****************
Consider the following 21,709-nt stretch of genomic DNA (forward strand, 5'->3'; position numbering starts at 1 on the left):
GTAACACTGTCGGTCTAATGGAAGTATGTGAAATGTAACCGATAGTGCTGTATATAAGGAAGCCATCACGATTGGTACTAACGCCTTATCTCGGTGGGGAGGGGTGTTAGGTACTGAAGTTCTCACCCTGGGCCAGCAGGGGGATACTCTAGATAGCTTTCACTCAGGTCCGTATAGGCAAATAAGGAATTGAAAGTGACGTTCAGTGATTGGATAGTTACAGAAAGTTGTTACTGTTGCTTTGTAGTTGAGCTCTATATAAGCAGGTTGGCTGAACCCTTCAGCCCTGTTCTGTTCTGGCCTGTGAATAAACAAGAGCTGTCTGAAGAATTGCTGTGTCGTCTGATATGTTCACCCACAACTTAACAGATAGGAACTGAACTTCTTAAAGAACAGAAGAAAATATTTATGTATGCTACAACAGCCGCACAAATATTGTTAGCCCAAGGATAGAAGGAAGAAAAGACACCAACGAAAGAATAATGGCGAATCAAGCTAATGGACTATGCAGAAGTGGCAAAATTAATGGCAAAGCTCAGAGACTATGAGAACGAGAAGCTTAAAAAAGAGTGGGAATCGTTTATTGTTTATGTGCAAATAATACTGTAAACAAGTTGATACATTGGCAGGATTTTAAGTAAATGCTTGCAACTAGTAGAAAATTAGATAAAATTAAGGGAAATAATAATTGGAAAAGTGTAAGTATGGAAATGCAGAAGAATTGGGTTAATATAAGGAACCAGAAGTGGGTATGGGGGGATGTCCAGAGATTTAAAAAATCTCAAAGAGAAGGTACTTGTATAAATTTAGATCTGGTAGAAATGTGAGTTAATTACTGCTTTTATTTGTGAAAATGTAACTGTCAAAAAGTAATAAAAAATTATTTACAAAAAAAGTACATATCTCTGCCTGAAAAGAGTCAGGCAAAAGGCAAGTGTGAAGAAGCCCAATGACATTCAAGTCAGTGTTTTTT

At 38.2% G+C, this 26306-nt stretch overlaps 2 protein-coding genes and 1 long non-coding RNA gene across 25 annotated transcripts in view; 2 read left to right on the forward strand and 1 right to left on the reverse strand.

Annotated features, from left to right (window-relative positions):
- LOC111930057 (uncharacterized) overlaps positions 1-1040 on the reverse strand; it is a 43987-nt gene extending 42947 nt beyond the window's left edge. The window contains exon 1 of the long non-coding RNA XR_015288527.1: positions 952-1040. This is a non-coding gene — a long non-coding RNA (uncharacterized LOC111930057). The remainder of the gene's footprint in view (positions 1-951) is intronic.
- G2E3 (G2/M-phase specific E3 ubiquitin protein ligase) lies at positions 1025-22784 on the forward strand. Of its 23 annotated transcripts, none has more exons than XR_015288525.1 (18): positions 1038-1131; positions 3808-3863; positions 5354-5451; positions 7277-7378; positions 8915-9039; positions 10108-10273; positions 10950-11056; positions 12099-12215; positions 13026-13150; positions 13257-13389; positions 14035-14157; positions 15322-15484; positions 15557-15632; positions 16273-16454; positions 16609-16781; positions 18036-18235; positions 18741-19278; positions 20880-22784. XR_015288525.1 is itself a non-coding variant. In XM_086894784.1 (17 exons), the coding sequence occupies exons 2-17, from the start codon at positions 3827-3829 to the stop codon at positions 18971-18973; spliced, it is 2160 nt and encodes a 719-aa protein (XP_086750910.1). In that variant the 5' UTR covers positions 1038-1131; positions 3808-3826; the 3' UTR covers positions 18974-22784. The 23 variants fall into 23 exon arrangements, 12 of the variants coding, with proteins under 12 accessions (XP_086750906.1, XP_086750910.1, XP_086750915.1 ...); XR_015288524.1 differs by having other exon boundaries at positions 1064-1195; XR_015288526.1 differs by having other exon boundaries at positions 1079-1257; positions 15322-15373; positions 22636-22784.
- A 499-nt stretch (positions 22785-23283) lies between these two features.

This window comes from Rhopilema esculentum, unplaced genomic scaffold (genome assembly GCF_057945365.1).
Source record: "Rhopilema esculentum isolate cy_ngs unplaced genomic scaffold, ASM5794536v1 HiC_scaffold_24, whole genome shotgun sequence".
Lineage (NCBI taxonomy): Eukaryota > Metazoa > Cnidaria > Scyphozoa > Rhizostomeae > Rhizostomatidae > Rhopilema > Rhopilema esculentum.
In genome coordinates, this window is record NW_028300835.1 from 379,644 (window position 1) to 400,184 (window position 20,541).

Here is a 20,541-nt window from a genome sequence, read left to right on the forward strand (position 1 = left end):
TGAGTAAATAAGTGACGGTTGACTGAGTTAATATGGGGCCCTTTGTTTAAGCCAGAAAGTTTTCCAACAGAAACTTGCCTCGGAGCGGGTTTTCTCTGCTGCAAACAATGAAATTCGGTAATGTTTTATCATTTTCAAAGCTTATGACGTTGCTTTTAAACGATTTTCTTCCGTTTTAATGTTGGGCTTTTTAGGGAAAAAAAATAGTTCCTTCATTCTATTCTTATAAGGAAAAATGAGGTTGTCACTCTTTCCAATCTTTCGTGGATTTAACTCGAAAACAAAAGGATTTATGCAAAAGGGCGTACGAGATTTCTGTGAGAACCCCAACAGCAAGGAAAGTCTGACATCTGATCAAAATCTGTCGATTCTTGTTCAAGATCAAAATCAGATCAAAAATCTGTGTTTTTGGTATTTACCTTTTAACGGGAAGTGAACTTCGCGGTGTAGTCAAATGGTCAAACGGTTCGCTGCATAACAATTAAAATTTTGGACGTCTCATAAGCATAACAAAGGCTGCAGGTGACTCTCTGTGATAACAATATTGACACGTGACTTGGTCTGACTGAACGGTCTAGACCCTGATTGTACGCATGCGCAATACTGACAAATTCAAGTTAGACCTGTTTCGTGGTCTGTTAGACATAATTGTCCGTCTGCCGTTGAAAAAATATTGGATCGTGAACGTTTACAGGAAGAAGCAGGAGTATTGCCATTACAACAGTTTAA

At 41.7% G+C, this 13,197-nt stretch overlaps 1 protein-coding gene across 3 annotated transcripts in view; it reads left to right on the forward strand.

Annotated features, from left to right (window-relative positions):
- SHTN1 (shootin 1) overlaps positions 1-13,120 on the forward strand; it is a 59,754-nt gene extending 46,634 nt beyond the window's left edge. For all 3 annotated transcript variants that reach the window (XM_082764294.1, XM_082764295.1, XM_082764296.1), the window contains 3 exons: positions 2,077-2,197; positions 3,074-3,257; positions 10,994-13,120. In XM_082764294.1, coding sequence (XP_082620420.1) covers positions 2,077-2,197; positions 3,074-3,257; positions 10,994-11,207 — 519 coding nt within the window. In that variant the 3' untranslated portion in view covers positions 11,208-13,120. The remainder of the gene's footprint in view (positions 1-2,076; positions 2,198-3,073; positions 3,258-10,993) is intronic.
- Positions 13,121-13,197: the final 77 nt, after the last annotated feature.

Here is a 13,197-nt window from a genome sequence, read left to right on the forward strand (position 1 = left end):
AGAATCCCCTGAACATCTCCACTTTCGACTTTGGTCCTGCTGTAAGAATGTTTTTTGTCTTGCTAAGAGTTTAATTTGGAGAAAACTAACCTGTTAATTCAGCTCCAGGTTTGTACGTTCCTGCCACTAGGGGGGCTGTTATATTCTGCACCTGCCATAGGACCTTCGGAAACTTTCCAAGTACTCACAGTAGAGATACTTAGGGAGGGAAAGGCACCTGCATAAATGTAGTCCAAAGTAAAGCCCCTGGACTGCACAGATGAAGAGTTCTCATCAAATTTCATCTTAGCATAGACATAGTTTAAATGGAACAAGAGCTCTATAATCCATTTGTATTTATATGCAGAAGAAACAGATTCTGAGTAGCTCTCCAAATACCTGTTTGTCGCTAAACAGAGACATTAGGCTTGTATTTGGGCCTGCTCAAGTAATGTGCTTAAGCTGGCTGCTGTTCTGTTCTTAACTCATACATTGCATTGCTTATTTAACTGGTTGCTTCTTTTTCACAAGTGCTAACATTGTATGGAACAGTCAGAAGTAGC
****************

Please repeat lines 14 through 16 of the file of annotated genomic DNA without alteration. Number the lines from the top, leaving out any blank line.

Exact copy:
At 41.7% G+C, this 13,197-nt stretch overlaps 1 protein-coding gene across 3 annotated transcripts in view; it reads left to right on the forward strand.

Annotated features, from left to right (window-relative positions):
- SHTN1 (shootin 1) overlaps positions 1-13,120 on the forward strand; it is a 59,754-nt gene extending 46,634 nt beyond the window's left edge. For all 3 annotated transcript variants that reach the window (XM_082764294.1, XM_082764295.1, XM_082764296.1), the window contains 3 exons: positions 2,077-2,197; positions 3,074-3,257; positions 10,994-13,120. In XM_082764294.1, coding sequence (XP_082620420.1) covers positions 2,077-2,197; positions 3,074-3,257; positions 10,994-11,207 — 519 coding nt within the window. In that variant the 3' untranslated portion in view covers positions 11,208-13,120. The remainder of the gene's footprint in view (positions 1-2,076; positions 2,198-3,073; positions 3,258-10,993) is intronic.